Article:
iPad donation connects families during COVID-19 pandemic

Melissa Varner
September 28, 2020
Alicia holding donated iPad
Nurse Alicia Dollahan holds a donated iPad
Alice in PPE 
Dollahan in personal protective equipment (PPE).

Nurse Alicia Dollahan worked for two months in a COVID intensive care unit (ICU) at MUSC Health. She described the makeshift unit, known as 4C, as a giant room with curtains separating the 14 beds. At one point, she recalled, every single patient was on a ventilator. “Those patients are some of the sickest that I have ever seen,” Dollahan said.

Although the days were physically demanding and emotionally draining, there were moments that gave Dollahan the strength and inspiration to keep going, like seeing patients who had been sick for weeks finally get their breathing tubes out. An experience she had with one family stands out as her favorite.

“We had a patient who had already been there for weeks when l started working in the COVID ICU, and we couldn't tell if he was aware of what was going on or not,” she explained. “His daughter would call in every single morning, and we would use an iPad to allow her to talk to him, pray with him and read scripture with him. It provided a level of emotional support for her that she really needed.”

The video calls also made a physical difference. “His heart rate would slow down a little bit, his blood pressure would go back to normal, and we wouldn't have to give him any medicine to help stabilize him,” she said.

The iPad Dollahan used is one of 40 that were donated to MUSC Health with one purpose: to connect patients with their families during the COVID-19 pandemic.

Since March, hospital visits have been restricted for both COVID and non-COVID patients. The donated iPads let families visit with their loved ones safely through live video chats. They can also provide comfort to sedated patients. Dollahan said nurses often asked about a patient’s favorite music or movie so they could play it on an iPad next to their bed. And when families couldn’t be with a loved one in their final moments, iPads helped them say goodbye.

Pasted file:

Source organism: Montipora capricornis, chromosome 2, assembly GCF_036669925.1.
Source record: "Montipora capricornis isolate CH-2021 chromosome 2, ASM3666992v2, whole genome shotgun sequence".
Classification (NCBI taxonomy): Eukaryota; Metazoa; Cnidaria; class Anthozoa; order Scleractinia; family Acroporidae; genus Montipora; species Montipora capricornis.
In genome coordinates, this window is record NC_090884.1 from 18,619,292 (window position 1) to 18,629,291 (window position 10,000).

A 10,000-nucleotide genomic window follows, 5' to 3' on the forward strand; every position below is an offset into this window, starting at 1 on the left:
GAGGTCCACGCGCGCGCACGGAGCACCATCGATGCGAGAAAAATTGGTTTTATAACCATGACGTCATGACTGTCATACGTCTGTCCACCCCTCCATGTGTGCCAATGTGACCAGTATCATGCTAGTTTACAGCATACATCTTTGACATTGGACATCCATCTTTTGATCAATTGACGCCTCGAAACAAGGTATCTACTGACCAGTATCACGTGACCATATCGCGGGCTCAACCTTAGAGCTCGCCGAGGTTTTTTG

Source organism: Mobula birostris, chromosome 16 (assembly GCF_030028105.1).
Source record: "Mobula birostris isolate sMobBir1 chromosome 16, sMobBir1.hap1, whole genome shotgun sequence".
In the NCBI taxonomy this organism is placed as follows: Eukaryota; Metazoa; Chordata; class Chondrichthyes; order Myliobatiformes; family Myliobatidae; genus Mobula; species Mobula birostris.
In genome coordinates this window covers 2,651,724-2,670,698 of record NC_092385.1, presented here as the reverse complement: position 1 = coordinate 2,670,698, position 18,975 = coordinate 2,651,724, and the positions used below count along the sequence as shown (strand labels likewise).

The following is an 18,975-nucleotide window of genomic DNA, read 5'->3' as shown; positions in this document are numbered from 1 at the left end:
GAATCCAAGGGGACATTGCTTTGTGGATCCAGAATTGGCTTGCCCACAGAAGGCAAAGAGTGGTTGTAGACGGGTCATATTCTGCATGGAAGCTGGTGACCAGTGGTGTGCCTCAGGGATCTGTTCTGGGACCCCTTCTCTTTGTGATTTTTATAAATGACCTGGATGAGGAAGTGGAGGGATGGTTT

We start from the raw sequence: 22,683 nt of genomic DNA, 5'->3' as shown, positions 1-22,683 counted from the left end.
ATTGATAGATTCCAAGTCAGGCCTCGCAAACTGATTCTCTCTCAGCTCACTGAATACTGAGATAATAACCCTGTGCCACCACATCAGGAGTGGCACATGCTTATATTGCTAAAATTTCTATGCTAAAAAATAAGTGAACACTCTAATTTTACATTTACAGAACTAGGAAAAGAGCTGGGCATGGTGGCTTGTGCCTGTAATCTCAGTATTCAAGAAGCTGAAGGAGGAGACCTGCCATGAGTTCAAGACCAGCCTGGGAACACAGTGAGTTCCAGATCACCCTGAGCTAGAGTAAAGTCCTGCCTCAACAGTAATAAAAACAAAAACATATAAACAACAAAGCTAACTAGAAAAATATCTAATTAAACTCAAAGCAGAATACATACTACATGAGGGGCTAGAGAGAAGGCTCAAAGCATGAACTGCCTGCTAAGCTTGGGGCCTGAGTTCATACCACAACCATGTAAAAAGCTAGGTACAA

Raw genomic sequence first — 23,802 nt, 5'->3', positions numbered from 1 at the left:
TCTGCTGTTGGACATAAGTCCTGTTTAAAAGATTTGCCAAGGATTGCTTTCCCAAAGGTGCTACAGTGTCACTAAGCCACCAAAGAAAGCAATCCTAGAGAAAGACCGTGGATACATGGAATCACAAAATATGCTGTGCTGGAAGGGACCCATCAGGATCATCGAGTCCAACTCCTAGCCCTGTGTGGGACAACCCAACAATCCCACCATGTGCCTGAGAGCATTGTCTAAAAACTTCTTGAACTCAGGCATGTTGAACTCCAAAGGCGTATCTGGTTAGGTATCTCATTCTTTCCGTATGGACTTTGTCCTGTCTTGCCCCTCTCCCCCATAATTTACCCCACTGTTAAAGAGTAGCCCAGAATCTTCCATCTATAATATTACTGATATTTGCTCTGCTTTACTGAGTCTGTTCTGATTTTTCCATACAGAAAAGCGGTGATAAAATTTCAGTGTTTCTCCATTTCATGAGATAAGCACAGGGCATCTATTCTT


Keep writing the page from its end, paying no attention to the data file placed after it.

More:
iPad Donors and MUSC Health officials 
First Reliance Bank donated 26 iPads to MUSC Health Florence.

In all, 40 iPads were generously donated by two businesses: First Reliance Bank and Gravyty, a vendor used by advancement services at MUSC. Gravyty uses artificial intelligence (AI) and machine learning to help nonprofit organizations like the MUSC Foundation reach their fundraising goals.

Gravyty CEO and co-founder Adam Martel called the decision to donate $8,000 for iPads a “no brainer.”

“There's no better cause, particularly in the environment that we're in, than helping hospitals and medical research centers support patients who are suffering with COVID-19,” said Martel. “We just wanted to give back in a small way and support the work that you're doing, because it's some of the most important work in the world. We're proud to be part of it.”

First Reliance Bank donated 26 iPads to the MUSC Health Florence Division.

“We saw an opportunity to fulfill the gap in communication between patients and their families by providing iPads … for emotional and social support,” said Rick Saunders, president and CEO of First Reliance Bank. “As a community bank, we are chartered to serve the communities that we operate in with quality banking service and philanthropical support from the profits we receive. First Reliance Bank takes that charge seriously and leads by example.”

Dollahan is grateful to First Reliance Bank and Gravyty for recognizing the needs of MUSC Health patients and their families during the COVID-19 pandemic. “We are a state facility and a lot of our patients don't come from a place where they would be able to afford to own devices like that,” Dollahan explained. “The money they donated was a very selfless act, and one that really helped connect people in a way that we wouldn't have been able to, if we hadn't had those devices.”

 

About the Author

Melissa Varner

Keywords: Thank You Notes, COVID-19